Like the thestrals, the herd of centaurs also fight in the Battle of Hogwarts against Voldemort's army of Death Eaters, stepping out of the Forbidden Forest for the greater good of wizarding kind in this crucial moment. Perhaps the most memorable moment from the centaurs, however, is when they carry the evil Dolores Umbridge off into the forest, kicking and screaming. Arguably this could be the thing that makes them some of the most likable creatures in all the wizarding world.

4. Grawp

While "The Chamber of Secrets" gives us a little of Hagrid's backstory -– specifically his time at Hogwarts and how he was expelled -– it isn't until "The Order of the Phoenix" that we get to meet one of Hagrid's relatives. Tasked by Dumbledore to gather some allies for the Order's fight against Voldemort's Death Eaters, Hagrid travels to find the Giants, and in the process manages to find his half-brother, Grawp.

Towering over Hagrid at around 16 feet tall, Grawp makes an instant impression on Harry, Ron, and Hermione when they are introduced to him, seemingly unaware of his size or strength. In a wise deviation from the books, where Grawp has a propensity for violence, the films depict a much sweeter Grawp with a childlike innocence that is a stark contrast to his imposing size. After their initial shock, the trio soon comes around to Grawp, agreeing to look after him should Hagrid be called away.

Grawp doesn't feature in the films as heavily as he does in the books, making just one appearance in "The Order of the Phoenix," however, he certainly makes a big impression in a short space of time. He shares an adorable bond with Hermione, who, after her initial chastisement of him, becomes one of the few people who cares for Grawp in the same way Hagrid does.

3. Norbert

In "The Goblet of Fire," dragons have a much bigger part to play, forming one of the intrinsic parts of a particularly difficult challenge in the Triwizard Tournament. However, way back in "The Sorcerer's Stone," we get to see a very different side to these mythical creatures when we're introduced to the adorable Norbert.

After discovering the secrets of the titular stone, Harry, Ron, and Hermione rush over to Hagrid's hut, where they find the groundskeeper a little preoccupied with something on his stove. Hagrid isn't making dinner for himself but has acquired a dragon egg that he is warming up so it'll hatch. Even in the wizarding world, dragons are hard to come by, and we soon learn that Hagrid won the egg from a stranger in the pub, who is later discovered to be Professor Quirrell in disguise.

If you've ever wondered if a baby dragon is cute, the answer is, based on Norbert, at least, absolutely they are. The thing that makes us fall in love with Norbert is seeing Hagrid's reaction to him, and the gentle giant is completely besotted with him from the moment he hatches –- even when he tries to set his beard on fire. Dragons might be cute pets in the beginning, but they soon grow. When Norbert starts to become too unwieldy for Hagrid to care for, he is sent off to Romania to be with his own kind and presumably scorch things to his heart's content.

2. Fang

The ironic names given to his pets are perhaps one of the most subtly hilarious things about Hagrid. In stark contrast to Fluffy, the monstrous three-headed dog, Hagrid's very placid pet pooch is given a much more ferocious sounding name — Fang.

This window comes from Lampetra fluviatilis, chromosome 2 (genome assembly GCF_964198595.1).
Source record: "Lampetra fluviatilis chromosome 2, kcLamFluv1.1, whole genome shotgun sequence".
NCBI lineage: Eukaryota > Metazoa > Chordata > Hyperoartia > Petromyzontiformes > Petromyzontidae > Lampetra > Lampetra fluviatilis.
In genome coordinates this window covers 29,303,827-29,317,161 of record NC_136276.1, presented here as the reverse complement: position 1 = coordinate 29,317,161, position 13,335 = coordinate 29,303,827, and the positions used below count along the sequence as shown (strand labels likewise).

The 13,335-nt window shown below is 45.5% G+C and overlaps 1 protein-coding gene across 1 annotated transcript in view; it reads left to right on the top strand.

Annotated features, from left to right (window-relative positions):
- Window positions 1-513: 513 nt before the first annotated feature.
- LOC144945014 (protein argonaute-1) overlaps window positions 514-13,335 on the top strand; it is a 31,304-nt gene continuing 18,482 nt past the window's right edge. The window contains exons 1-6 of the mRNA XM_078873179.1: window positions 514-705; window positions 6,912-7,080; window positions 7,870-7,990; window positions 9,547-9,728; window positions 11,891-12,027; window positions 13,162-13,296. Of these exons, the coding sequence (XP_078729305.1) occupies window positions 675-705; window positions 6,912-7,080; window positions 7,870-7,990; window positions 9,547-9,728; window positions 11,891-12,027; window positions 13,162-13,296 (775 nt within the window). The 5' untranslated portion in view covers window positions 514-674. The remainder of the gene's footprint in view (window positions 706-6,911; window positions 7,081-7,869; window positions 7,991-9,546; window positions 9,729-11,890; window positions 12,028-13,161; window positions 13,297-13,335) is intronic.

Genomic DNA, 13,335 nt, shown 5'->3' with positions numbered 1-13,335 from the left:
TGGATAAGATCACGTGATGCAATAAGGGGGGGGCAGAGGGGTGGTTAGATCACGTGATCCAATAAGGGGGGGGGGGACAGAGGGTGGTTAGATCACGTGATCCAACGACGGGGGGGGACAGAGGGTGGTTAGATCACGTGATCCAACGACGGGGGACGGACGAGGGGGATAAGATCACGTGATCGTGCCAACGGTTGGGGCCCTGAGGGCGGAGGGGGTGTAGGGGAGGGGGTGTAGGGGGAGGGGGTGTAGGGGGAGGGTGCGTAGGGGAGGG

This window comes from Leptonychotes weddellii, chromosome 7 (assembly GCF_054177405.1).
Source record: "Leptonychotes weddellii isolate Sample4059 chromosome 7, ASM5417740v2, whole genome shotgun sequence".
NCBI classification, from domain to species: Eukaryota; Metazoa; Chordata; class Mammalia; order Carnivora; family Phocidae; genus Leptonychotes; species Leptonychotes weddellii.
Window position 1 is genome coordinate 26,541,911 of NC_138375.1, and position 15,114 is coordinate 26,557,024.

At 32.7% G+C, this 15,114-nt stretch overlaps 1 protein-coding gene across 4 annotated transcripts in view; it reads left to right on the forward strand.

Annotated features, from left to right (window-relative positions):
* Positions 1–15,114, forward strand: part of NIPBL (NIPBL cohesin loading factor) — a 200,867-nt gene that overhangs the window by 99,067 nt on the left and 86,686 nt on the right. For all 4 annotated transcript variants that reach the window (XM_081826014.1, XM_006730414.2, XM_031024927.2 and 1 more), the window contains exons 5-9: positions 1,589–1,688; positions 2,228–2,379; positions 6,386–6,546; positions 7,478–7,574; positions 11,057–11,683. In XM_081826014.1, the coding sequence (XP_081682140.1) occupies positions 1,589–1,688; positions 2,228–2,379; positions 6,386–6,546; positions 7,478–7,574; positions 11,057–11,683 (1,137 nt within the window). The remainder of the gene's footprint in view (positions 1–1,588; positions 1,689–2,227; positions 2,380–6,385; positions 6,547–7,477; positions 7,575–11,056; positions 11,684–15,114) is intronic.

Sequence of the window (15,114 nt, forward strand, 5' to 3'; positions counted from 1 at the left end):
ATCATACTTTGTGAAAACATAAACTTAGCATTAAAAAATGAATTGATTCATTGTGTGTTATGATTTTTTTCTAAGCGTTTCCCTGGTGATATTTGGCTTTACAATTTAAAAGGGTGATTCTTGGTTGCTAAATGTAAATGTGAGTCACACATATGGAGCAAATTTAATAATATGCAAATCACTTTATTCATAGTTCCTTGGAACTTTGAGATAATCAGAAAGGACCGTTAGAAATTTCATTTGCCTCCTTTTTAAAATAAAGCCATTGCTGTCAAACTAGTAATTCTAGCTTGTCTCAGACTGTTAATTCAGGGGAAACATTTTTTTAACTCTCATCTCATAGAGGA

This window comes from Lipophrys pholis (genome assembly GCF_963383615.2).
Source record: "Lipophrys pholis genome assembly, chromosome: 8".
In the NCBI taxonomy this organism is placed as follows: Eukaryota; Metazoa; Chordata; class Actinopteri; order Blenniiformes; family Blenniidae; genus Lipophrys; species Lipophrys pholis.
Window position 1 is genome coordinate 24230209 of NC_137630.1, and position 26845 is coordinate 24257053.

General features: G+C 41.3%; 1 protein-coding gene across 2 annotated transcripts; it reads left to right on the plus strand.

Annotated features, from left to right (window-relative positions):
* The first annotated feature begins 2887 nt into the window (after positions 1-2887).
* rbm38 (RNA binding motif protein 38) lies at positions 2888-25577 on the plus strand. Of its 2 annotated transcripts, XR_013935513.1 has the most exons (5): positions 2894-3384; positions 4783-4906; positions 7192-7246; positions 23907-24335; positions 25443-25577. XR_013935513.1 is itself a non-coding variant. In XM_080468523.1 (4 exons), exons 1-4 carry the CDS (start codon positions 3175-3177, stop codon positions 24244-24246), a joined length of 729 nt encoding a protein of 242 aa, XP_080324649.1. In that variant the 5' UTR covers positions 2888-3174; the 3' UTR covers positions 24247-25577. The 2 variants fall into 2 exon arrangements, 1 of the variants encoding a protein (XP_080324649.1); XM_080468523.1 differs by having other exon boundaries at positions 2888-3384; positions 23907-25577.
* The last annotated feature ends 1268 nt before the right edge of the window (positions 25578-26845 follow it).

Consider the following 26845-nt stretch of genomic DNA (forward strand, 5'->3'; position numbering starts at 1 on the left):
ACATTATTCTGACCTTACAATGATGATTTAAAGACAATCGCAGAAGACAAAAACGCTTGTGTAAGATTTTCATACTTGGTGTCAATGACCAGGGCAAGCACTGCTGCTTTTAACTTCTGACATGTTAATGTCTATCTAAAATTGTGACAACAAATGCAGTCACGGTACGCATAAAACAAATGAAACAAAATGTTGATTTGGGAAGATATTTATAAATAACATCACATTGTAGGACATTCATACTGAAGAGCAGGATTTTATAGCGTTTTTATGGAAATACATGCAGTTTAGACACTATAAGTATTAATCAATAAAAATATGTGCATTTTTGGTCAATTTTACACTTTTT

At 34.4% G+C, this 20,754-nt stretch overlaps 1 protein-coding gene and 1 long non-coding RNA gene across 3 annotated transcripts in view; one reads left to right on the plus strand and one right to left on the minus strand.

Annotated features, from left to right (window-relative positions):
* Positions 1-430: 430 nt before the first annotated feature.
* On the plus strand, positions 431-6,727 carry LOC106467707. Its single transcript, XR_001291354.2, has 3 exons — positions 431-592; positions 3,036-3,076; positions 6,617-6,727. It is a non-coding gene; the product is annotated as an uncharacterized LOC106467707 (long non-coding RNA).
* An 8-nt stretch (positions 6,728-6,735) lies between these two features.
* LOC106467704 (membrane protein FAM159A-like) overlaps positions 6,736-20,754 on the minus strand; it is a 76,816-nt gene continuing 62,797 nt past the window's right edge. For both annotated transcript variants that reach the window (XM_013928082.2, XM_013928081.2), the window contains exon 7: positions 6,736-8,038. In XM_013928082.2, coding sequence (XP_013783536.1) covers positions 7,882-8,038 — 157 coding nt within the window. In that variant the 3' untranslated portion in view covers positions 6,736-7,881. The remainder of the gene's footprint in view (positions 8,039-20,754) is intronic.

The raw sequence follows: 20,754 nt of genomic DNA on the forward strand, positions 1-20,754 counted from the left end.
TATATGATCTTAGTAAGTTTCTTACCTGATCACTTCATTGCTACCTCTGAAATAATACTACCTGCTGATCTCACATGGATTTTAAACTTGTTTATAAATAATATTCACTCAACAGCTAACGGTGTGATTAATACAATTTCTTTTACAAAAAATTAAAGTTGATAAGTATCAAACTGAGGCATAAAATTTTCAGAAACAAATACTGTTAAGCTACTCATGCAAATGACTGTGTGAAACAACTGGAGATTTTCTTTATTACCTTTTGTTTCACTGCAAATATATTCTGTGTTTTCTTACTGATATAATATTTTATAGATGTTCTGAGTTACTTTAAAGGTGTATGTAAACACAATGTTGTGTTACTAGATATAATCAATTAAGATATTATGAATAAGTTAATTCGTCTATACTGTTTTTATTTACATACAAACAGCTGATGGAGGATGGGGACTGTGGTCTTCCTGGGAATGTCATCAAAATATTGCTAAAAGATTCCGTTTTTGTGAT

In reality, Fang is as far from ferocious as you can get. Instead, he is a squishy, slobbery, and lovable hound who is the loyal and constant companion to Hagrid, even as his other pets and creatures come and go. Fang's breed in the book is a boarhound. However, in the films, he is a Neapolitan Mastiff, and while his size might make him look imposing, he is, according to Hagrid at least, "a bloody coward."

Despite his cowardice, Fang makes several trips into the Forbidden Forest with the gang. His first trip is with Draco and Harry when they're looking for the slain unicorns in "The Sorcerer's Stone," and later he accompanies Harry and Ron when they head off in search of the spider Aragog in "The Chamber of Secrets." Loyal not just to Hagrid but to our central trio as well, and as the pet closest to one we might actually be able to have ourselves, it is very easy to love Fang.

1. Buckbeak

In "The Prisoner of Azkaban," Hagrid now teaches the Care of Magical Creatures lessons to the students, and the first assignment of the semester is to introduce them to Buckbeak the hippogriff. Despite Hagrid very clearly informing them about the etiquette of meeting a hippogriff, Draco Malfoy decides the rules don't apply to him, and Buckbeak lashes out at him.

Things go from bad to worse for Buckbeak after this, as he is sentenced to death after the Malfoys kick up a fuss. In a bold move for the series, Buckbeak's execution seems to go ahead, albeit happening off-screen, and it's a heartbreaking moment. Fortunately, the story has a happy ending when the notion of time travel is introduced, which enables Harry, Ron, and Hermione to turn back time to save the Sirius Black and Buckbeak.

Whether it is the fact he takes a shot at Draco or the epic flying sequence, it isn't hard to fall in love with Buckbeak, and he is undoubtedly the most likable of Hagrid's creature friends and pets. The fact that Harry and Hermione decide to risk it all to save him speaks volumes, demonstrating his importance within the story and to us as the audience. "The Prisoner of Azkaban" is all about justice and you can't help but feel elated when Buckbeak is set free.